A term that I have been hearing a lot lately from clients is “coop-petition,” a blend of cooperation and competition. In today’s government marketplace, you never know when you may need to think about partnering with a company who may have been a competitor on another government project. After all, the goal is to win the government contract by building the best team possible – and sometimes that requires thinking outside the box.

In light of the increased popularity of partnering, I thought it might be helpful to talk a little about teaming agreements. A teaming agreement is a contract between a potential prime contractor and another company to act as a subcontractor to pursue a specific government contract opportunity.  Teaming agreements are usually formed before the prime contractor submits an offer to the government, but it’s also possible to enter one later in the procurement process.

Why would a company want a teaming agreement? At a high level, they allow companies to complement each other and offer the government a wider range of skills and abilities. There are also more specific reasons, like a subcontractor might want to develop a government reference or perhaps there are concerns about bonding capacity that two companies together can resolve.

While the goals of a teaming agreement are good, finding a partner and structuring such an agreement can pose challenges. This can’t be approached in a one-size-fits-all way, but here are a few general tips to help you find success:

  1. Conduct due diligence. Regardless of whether you are a prime or sub, know who you will be partnering with. Has your proposed partner been suspended or debarred, or have a history of poor performance? Are there conflicts of interest? Does your partner have the financial and human capital to perform? If you discover anything that makes you uncomfortable, think twice.
  2. Keep communications confidential. This is a no-brainer. If you plan to share proprietary information when preparing the proposal, you should ensure that your information remains confidential and protected. And, if your project involves intellectual property – like software – the teaming agreement is a good place to start protecting your IP rights.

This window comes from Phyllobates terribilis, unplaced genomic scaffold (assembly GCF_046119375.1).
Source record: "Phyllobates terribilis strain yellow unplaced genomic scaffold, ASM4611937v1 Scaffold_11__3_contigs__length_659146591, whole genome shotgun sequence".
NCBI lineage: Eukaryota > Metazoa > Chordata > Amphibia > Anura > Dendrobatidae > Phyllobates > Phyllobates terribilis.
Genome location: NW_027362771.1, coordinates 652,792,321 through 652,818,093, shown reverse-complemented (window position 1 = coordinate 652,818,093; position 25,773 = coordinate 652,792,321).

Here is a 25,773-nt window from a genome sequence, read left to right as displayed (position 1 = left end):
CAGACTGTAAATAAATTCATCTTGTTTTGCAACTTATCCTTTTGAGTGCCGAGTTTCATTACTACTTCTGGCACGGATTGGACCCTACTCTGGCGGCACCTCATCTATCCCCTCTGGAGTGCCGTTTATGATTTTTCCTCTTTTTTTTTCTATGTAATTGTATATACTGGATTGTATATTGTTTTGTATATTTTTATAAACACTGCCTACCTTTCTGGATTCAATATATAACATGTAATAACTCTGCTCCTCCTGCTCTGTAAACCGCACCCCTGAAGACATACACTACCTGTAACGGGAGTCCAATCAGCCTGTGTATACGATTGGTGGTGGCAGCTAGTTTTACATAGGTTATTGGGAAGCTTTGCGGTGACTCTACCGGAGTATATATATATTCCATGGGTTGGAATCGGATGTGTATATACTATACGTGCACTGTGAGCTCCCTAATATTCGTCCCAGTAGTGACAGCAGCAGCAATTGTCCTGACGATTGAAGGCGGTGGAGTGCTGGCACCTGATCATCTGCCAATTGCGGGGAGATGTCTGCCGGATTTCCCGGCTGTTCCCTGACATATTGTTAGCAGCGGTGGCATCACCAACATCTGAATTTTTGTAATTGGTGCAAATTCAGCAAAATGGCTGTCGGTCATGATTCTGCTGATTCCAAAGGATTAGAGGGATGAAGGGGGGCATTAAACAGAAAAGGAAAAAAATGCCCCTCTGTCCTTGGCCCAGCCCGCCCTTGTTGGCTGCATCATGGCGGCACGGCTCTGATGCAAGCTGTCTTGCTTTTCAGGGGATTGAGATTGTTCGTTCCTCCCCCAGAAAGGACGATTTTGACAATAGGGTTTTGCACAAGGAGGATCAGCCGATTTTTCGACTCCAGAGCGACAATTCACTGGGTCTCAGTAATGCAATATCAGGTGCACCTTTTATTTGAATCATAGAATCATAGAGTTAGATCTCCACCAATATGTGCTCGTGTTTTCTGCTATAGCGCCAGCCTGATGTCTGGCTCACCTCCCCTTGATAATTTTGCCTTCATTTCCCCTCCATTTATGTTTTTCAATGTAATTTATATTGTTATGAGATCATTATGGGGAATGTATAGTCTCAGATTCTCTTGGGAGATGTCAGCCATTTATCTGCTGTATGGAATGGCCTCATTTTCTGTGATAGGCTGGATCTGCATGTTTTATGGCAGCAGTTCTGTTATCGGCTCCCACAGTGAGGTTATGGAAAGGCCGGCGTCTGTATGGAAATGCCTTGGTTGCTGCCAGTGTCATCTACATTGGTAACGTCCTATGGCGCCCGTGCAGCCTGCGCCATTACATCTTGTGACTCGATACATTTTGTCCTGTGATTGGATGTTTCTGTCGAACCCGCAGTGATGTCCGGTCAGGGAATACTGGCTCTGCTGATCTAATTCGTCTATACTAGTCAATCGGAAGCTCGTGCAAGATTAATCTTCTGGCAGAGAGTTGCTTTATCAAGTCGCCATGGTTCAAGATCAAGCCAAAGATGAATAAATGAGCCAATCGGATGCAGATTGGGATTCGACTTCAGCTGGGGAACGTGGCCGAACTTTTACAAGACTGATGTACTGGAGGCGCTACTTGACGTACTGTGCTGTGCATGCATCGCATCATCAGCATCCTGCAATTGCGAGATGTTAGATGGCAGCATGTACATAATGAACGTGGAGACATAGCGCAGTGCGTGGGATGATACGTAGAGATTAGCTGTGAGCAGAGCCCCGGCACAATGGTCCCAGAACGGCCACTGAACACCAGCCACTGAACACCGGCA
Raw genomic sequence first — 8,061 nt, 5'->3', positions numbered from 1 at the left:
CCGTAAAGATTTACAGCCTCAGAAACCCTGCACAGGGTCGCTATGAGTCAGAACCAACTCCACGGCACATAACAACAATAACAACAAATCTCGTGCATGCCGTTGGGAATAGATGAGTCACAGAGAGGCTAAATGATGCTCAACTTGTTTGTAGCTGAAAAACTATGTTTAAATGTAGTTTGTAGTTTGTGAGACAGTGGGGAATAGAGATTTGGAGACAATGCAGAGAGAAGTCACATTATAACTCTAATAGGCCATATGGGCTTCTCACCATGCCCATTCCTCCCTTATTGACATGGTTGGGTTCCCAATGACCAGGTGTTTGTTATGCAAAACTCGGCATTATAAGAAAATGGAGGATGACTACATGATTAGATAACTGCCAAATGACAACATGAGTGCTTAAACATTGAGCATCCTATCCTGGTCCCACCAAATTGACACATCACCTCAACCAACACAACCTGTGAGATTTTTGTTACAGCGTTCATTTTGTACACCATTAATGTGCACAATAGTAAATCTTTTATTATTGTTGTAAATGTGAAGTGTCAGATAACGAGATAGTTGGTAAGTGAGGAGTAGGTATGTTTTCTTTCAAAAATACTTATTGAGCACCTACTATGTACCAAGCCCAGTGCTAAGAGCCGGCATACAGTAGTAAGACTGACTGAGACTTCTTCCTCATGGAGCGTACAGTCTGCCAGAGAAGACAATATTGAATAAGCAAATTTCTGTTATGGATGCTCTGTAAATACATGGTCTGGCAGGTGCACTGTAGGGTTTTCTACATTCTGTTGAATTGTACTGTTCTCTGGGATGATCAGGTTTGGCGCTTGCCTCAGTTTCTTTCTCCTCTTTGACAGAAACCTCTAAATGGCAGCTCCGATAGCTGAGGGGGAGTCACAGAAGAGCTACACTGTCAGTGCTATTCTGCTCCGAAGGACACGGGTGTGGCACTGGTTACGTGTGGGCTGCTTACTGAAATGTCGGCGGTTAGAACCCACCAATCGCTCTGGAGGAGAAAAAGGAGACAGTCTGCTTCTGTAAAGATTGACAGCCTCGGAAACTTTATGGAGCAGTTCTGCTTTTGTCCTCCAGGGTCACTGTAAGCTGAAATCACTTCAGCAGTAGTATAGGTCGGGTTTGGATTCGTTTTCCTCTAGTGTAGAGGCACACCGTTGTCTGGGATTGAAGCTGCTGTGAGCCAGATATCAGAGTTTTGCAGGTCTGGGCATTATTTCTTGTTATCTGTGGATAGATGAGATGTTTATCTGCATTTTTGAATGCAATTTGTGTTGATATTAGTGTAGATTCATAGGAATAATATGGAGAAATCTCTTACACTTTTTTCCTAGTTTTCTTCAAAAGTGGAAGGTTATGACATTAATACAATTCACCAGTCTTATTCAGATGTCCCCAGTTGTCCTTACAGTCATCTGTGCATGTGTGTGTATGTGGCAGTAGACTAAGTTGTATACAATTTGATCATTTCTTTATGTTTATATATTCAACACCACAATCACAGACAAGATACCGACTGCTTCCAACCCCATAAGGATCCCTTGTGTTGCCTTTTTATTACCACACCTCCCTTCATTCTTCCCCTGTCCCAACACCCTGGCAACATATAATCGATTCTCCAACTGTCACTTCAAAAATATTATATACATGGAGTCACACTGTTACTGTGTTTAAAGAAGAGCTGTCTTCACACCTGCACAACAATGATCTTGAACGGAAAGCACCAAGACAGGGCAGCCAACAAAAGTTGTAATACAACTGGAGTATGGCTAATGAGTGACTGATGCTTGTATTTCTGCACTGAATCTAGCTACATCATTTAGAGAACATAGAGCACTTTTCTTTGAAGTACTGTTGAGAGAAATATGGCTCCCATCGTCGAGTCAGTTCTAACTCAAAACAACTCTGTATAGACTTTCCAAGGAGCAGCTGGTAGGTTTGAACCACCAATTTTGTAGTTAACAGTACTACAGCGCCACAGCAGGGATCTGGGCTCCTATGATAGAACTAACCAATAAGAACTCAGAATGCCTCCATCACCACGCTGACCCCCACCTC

3. Consider exclusivity. Can you date others? Maybe the prime wants the ability to use more than one subcontractor. Alternatively, maybe the subcontractor is perfectly suited to help two primes competing for the same procurement. Evaluate the best option, make it mutual and spell it out it in your agreement. And, think ahead – you may want the exclusivity to survive the termination of the teaming agreement.
  4. Balance the need for flexibility. The procurement process is fluid and the details of government projects can change during the negotiation and performance. If you are a prime, you may want the ability to revise the teaming agreement in the event the government requests changes or is dissatisfied with the subcontractor. On the other hand, if you are a subcontractor, you want the guarantee of a subcontract because there is risk that a prime contractor could whittle away your participation. It is wise to include specific protections for both the prime and the subcontractor, such as the agreement is contingent on the subcontractor’s qualified personnel or the prime reserves the right to make reasonable changes later on.
  5. Maintain Control. This is especially critical in the federal market when small businesses are trying to compete for small business set-aside contracts. If it appears that a small business is controlled by another company in terms of financial reliance, management of the project, or even an ongoing relationship, the government may view the companies as “affiliated” and add together their respective revenues or number of employees. Consequently, the small business is no longer “small” and it can lose out on lucrative small business opportunities. To avoid this, make sure that you do not appear intertwined and establish corporate formalities to ensure an arm’s length relationship.
  6. Use Explicit Language: Make sure that your teaming agreement spells out your relationship and each party’s intentions. You don’t want to find yourself is the murky waters of a potentially unenforceable “agreement to agree.” Including an actual subcontract as an attachment to the teaming agreement may be a good option.

If you have questions about a teaming agreement or other contracting matters, please seek legal advice from an experienced government contracting lawyer.  If you don’t know one, just give us a call. Traversant Group works with several well-respected and competent law firms and would be pleased to make an introduction.

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